- Spent almost a week working on-site with a client in Illinois. I really enjoyed this. While I was there, I boated on the Mississippi River and took a long leisurely bike ride on the trails that run along the Mississippi.
- Took the family up to Granby and stayed overnight. Spent a day in Winter Park doing the alpine slides, miniature golf, a maze, the climbing wall, and the trampoline jump where you’re hooked into a harness attached to bungee cords. The kids LOVED the alpine slides. We’re going to go again next summer.
- Watched a UFC fight on an iMax screen with a few of my neighbors.
- My dad turned 60 this year, so I bought tickets for us to drive exotic sports cars at Pikes Peak International Speedway. I drove a Dodge Viper at 100+ mph three times around the track. My dad did the same, except he drove a Corvette Z06 and Shelby GT500.
- My wife and I went white water rafting down Clear Creek, which runs alongside I-70 as it winds up the eastern side of the Rocky Mountains.
- That same night, my wife and I stayed in downtown Frisco, then biked from Frisco to Breckenridge and back the next morning. Gorgeous scenery. (We drove back into Breckenridge for a little shopping on Main Street later that day.)
- Enjoyed a night of improv at the Impulse Theater in downtown Denver. (Impulse Theater is the longest running show in Denver. It’s hilarious.)
- Went downhill mountain biking at Sol Vista with my brother and friend. Another perfect day in the mountains.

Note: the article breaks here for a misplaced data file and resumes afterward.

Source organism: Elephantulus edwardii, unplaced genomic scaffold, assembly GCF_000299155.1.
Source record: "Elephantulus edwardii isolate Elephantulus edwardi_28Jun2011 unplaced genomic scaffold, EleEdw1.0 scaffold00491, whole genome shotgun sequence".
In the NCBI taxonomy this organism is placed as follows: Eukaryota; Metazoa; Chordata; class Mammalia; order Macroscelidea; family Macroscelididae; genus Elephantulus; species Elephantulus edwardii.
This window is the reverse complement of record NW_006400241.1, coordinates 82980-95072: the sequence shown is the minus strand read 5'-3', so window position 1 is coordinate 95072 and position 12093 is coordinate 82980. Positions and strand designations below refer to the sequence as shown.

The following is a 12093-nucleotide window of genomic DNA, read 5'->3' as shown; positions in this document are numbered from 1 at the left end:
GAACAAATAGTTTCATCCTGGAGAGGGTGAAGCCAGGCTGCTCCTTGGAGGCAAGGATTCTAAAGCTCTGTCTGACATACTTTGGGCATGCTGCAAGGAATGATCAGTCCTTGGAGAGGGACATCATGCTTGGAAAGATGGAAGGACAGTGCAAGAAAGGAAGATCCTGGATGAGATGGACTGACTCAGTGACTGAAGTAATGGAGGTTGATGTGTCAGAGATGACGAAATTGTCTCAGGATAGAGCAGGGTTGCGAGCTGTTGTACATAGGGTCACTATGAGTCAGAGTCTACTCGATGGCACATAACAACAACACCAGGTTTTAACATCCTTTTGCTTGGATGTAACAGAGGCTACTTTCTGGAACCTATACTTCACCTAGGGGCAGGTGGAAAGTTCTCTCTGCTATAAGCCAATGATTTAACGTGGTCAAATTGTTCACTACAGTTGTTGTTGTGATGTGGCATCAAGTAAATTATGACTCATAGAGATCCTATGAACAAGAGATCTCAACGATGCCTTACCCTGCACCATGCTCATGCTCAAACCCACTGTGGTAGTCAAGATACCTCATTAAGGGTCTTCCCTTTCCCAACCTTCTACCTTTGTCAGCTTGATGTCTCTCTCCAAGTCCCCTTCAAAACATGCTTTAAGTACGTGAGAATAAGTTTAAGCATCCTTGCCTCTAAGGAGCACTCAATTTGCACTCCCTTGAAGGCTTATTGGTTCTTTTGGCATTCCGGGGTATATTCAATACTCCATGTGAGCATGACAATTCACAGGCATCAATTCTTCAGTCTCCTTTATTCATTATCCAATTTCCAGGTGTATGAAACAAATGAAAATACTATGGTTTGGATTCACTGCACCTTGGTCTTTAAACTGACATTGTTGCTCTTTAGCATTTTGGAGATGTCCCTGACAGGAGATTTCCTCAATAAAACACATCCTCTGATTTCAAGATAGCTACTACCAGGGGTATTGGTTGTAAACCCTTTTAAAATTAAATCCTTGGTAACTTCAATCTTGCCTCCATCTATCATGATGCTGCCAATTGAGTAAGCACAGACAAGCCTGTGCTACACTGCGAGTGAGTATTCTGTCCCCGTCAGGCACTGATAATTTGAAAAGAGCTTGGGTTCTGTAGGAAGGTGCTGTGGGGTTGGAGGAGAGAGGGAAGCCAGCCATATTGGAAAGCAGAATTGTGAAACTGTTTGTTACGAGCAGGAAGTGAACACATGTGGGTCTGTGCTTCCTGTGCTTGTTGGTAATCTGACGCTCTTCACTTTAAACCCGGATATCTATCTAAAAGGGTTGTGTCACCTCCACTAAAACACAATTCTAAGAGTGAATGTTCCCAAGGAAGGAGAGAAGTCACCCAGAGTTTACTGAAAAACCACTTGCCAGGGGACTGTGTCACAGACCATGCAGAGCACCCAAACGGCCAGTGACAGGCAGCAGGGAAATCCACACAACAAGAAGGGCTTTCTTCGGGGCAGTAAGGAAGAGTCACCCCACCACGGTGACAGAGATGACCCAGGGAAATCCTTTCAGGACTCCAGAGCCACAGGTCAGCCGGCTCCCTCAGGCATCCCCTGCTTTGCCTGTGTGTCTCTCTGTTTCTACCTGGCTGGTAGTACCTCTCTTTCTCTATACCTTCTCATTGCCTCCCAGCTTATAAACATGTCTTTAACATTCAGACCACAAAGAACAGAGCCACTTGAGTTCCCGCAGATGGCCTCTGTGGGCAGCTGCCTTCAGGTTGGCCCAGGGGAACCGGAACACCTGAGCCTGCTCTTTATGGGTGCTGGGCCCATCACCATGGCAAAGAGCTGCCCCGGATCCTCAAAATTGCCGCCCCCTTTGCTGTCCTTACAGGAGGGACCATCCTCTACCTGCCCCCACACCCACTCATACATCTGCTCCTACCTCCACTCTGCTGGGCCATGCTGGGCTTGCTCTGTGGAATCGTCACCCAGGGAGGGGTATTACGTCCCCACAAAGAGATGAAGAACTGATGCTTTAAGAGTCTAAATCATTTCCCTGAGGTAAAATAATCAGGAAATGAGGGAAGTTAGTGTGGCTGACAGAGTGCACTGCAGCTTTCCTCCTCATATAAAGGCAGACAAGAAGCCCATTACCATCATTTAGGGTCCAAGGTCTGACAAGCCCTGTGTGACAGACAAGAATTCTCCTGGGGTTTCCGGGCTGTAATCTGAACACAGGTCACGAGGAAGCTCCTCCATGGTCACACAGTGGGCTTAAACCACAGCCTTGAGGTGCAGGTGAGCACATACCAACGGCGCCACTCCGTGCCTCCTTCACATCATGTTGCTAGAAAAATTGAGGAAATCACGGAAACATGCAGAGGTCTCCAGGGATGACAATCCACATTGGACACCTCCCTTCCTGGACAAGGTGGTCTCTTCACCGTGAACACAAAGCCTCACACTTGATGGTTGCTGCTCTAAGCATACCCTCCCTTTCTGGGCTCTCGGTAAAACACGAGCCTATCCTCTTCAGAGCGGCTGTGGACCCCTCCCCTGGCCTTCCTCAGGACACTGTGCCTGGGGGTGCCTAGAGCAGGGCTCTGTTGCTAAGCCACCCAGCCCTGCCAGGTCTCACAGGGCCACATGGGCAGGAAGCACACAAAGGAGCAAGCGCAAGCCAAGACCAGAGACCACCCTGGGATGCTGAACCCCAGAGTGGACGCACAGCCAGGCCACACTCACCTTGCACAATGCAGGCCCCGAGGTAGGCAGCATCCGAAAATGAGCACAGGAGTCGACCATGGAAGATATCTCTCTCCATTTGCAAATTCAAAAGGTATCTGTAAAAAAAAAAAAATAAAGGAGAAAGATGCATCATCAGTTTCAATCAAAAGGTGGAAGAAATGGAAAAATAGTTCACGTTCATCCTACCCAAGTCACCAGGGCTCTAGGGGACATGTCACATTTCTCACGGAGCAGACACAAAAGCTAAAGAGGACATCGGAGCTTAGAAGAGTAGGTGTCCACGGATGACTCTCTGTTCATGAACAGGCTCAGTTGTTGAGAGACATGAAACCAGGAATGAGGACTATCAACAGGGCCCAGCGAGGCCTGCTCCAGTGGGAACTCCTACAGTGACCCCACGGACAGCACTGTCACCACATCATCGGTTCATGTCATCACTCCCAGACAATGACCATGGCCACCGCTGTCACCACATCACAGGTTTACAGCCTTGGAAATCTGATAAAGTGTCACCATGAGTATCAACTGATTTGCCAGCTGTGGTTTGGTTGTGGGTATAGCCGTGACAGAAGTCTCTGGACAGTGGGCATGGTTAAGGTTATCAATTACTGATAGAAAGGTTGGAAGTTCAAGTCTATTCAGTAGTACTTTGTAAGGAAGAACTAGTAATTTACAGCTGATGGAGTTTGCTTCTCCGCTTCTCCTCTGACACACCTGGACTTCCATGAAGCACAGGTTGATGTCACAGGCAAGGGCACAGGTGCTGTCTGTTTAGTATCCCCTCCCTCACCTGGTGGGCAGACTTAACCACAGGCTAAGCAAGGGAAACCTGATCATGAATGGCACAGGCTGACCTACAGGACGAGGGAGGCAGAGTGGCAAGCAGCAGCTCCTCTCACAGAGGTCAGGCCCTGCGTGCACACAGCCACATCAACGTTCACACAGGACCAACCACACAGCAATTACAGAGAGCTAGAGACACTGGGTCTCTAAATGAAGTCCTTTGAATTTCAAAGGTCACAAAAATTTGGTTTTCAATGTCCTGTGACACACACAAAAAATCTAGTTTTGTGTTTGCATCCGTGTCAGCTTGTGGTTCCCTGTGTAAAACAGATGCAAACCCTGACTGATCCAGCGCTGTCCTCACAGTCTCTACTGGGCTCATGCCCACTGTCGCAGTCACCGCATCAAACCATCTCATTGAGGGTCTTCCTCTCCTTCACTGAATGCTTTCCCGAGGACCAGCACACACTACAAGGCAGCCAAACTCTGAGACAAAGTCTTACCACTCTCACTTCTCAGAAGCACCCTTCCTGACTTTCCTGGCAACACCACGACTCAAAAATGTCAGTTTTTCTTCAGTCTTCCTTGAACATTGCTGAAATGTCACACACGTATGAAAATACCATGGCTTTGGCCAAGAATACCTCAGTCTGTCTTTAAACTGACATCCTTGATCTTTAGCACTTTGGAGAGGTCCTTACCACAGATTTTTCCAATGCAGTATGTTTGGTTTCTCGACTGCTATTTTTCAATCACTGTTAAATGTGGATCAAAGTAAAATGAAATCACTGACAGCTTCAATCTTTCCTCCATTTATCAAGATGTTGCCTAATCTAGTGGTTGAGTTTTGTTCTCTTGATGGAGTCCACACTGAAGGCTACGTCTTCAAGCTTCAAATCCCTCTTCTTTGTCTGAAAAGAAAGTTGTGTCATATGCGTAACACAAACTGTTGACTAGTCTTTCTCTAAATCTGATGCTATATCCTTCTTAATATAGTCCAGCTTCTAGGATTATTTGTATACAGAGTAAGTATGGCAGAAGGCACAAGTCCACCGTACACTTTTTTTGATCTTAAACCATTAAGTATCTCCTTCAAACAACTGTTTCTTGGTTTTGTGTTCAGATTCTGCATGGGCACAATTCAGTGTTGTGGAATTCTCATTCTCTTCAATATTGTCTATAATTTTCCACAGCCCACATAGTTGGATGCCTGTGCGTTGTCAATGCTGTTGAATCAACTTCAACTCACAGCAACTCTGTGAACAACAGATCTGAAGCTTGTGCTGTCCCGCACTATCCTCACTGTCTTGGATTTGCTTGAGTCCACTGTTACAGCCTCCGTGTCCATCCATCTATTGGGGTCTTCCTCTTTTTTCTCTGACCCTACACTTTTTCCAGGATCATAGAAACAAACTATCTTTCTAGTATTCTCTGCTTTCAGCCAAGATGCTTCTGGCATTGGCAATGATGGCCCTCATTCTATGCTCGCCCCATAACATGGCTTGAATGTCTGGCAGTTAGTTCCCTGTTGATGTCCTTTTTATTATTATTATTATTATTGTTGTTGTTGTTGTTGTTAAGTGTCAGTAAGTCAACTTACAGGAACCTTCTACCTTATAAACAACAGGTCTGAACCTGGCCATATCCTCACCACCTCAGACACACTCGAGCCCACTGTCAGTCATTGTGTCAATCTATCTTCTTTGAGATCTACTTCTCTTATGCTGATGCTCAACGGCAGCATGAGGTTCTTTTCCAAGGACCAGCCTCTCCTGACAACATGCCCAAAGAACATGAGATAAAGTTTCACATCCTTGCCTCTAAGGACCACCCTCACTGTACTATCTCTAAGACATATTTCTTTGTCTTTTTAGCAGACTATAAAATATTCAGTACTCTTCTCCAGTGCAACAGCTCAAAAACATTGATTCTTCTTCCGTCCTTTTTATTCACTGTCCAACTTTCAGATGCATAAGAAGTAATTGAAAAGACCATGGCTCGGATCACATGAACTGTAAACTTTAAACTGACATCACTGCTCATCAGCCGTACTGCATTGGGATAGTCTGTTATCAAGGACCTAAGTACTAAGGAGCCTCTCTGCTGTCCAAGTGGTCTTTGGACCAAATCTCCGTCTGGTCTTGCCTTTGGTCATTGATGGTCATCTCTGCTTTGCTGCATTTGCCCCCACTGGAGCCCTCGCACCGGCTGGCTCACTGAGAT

Of course, all of these activities were leading up to
Our 1-Month “Mini-Retirement” in Florida
In the spring, I negotiated a deal with my uncle to stay at his condo on Siesta Key for a whole month. I made the reservation and paid a deposit months in advance, so we were committed to go no matter what.
It was a three-day drive across eight different states: Colorado, Kansas, Missouri, Illinois, Kentucky, Tennessee, Georgia, and Florida.
Once we arrived, we unpacked and settled in for a full month on the beach. We practically lived in our bathing suits and went down to the beach and pool twice every day.
Of course, during this time, I still did some work. I bought an iLugger bag for my iMac and hauled my computer down to Florida. I worked 3-4 days a week for about 4-6 hours a day. Just enough to keep my business running.
This made me realize: I have more time flexibility than I think I have. I don’t need to be in front of my computer eight hours a day, five days a week. It’s just not necessary. One of my goals now is to better utilize work time so that I can pursue more recreational activities.